Josef Tiso became Prime Minister of the Autonomous Slovak Region on October 7, 1938. In September 1941, Tiso issued the Jewish Code, which restricted Jews from intermarrying with gentiles, and excluded them from certain jobs. It also required them to identify themselves with yellow stars on their clothing. By the end of March 1942, Slovakia was deporting Jews at German behest to concentration camps such as Auschwitz. Tiso, a shrewd negotiator, and Catholic priest, publicly supported the plan, even after the Vatican condemned the actions.
Six years before the deportations began, Joram Diamant was born. Soon, the world was at war, and the systematic extermination of his people had begun. Joram’s family was well off in the years before the Holocaust. Slovakia, at the time still part of Czechoslovakia, had a higher GDP per capita than Portugal and Spain and were roughly on par with countries such as Ireland, Greece, and Austria. Despite Jews making up just 4.11 percent of the population, they were not a persecuted minority before Tiso's takeover of the country. Between 1928 and 1933, 9.2 percent of marriages involving Jews were intermarriages between Jews and non-Jews, indicating at least some tolerance was practices.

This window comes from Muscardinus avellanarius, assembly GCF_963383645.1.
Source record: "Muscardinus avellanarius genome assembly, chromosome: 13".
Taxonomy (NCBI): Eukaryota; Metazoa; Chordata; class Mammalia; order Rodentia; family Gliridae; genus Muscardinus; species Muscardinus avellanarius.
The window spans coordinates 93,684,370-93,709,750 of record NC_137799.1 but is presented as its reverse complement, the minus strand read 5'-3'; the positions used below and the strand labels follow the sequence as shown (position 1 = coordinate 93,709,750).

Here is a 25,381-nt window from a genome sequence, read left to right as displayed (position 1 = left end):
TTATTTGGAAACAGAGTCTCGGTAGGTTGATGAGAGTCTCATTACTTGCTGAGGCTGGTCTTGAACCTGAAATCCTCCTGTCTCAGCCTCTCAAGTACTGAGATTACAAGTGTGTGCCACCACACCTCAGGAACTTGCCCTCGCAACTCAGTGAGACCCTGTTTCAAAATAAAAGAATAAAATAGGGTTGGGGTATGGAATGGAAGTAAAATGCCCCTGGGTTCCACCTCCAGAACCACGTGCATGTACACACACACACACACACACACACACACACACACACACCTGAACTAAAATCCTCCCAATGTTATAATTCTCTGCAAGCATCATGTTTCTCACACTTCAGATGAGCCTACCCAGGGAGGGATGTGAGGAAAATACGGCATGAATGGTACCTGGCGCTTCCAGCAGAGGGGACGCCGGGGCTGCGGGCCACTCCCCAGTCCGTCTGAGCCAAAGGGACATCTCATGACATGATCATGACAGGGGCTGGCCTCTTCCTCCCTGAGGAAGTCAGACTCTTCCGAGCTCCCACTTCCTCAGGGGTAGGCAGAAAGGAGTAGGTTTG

Too Innocent to UnderstandJoram’s father Ernest and his mother Ida were able to invest in the latest clothing and furniture, and they lived active social lives as full members of the local community. Joram was walking with his mother one day when he spotted a bug. Chasing after it, he said his first word: “Butterfly.” Having never taught him that word, his mother questioned where he had learned it. Joram just replied, “Butterfly.” A few months later, the family was forced to wear the yellow badge that identified them as Jews. Even young Joram, too innocent to understand, was forced to wear a star.
A Famous MotherIda Diamant was an active woman. She swam, hiked, biked, and was a proficient skier. However, her true calling was in tennis. She was so adept at that sport that she was at one time the second-ranked female player in Slovakia. However, she was more than just an athlete. She was multilingual, speaking Hungarian, Slovakian, and German fluently. These language skills would later serve her well while she fled deportation with her young son in tow. She wasn’t a warm person, which sometimes caused trouble in good times. But it was a trait the helped keep her and her son alive during the Holocaust. As Joram later recounted, she “was sealed like a tomb," stern and demanding.